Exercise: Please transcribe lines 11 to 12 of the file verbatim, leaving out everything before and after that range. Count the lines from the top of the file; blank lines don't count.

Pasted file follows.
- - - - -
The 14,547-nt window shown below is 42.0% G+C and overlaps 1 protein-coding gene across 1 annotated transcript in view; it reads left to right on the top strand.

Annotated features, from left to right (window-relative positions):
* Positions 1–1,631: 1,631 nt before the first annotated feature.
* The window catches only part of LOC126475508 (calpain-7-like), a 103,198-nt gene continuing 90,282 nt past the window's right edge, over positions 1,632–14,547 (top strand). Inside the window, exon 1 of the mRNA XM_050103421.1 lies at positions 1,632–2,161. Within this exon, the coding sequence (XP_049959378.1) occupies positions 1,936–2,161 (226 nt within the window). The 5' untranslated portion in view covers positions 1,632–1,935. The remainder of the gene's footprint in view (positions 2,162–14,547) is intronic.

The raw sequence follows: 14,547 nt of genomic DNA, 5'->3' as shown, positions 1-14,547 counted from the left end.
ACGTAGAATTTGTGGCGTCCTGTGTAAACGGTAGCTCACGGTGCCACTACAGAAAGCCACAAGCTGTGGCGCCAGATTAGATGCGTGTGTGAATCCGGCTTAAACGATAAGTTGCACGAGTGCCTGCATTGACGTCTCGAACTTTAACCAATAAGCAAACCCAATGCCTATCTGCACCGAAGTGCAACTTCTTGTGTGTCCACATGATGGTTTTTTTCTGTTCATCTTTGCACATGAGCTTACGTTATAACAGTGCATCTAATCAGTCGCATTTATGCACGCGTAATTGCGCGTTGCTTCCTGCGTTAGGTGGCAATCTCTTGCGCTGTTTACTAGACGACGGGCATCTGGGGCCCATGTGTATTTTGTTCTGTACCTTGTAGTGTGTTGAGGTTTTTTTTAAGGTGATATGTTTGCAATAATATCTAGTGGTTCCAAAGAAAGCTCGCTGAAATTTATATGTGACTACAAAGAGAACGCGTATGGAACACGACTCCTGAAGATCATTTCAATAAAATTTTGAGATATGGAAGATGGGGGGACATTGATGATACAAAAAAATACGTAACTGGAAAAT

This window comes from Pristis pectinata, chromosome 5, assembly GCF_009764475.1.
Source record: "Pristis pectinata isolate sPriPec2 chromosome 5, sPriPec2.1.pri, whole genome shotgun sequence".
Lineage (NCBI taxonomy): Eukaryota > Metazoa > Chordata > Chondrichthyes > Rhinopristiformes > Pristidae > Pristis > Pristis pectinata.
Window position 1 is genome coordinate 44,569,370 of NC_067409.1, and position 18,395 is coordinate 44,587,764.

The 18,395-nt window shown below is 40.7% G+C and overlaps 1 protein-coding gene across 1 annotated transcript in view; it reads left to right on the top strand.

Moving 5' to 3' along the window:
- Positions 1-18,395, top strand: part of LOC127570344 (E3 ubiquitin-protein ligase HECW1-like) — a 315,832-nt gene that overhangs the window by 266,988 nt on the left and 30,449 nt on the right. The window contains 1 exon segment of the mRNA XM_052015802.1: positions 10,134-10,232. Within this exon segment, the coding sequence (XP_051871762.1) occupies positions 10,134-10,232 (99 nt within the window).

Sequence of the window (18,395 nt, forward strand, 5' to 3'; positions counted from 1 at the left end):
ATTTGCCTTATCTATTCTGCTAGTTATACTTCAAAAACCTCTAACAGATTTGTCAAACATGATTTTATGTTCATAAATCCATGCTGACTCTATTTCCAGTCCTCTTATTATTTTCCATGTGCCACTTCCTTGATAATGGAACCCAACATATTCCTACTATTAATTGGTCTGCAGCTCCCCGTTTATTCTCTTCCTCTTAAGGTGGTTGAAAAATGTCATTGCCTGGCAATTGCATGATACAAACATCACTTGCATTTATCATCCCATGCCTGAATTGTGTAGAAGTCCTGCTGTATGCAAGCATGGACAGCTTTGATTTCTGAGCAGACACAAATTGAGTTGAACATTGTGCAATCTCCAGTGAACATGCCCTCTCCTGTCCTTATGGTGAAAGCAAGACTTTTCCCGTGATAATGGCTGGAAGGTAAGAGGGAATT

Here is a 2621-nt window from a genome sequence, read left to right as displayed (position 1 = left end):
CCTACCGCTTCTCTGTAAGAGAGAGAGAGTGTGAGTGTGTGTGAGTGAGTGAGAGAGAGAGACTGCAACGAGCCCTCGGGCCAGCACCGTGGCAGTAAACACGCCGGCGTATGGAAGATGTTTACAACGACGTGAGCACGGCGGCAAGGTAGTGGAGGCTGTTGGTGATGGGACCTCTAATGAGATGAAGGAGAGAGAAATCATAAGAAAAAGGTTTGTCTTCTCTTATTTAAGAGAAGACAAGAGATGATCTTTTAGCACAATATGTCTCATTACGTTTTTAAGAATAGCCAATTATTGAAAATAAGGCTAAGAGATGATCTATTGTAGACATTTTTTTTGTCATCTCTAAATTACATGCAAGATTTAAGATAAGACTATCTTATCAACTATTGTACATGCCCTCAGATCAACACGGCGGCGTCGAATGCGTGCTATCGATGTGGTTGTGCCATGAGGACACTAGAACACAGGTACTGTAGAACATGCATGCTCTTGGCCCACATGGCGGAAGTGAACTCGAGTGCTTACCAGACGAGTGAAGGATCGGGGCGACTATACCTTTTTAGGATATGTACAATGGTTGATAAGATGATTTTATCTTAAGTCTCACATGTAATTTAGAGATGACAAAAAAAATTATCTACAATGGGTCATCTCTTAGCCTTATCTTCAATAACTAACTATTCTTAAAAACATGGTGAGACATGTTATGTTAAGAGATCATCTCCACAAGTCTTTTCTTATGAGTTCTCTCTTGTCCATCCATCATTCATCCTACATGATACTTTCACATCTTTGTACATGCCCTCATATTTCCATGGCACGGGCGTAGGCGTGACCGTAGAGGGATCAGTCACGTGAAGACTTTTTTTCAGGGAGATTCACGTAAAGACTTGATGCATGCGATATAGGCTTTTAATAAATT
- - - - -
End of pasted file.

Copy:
The 18,395-nt window shown below is 40.7% G+C and overlaps 1 protein-coding gene across 1 annotated transcript in view; it reads left to right on the top strand.

Moving 5' to 3' along the window: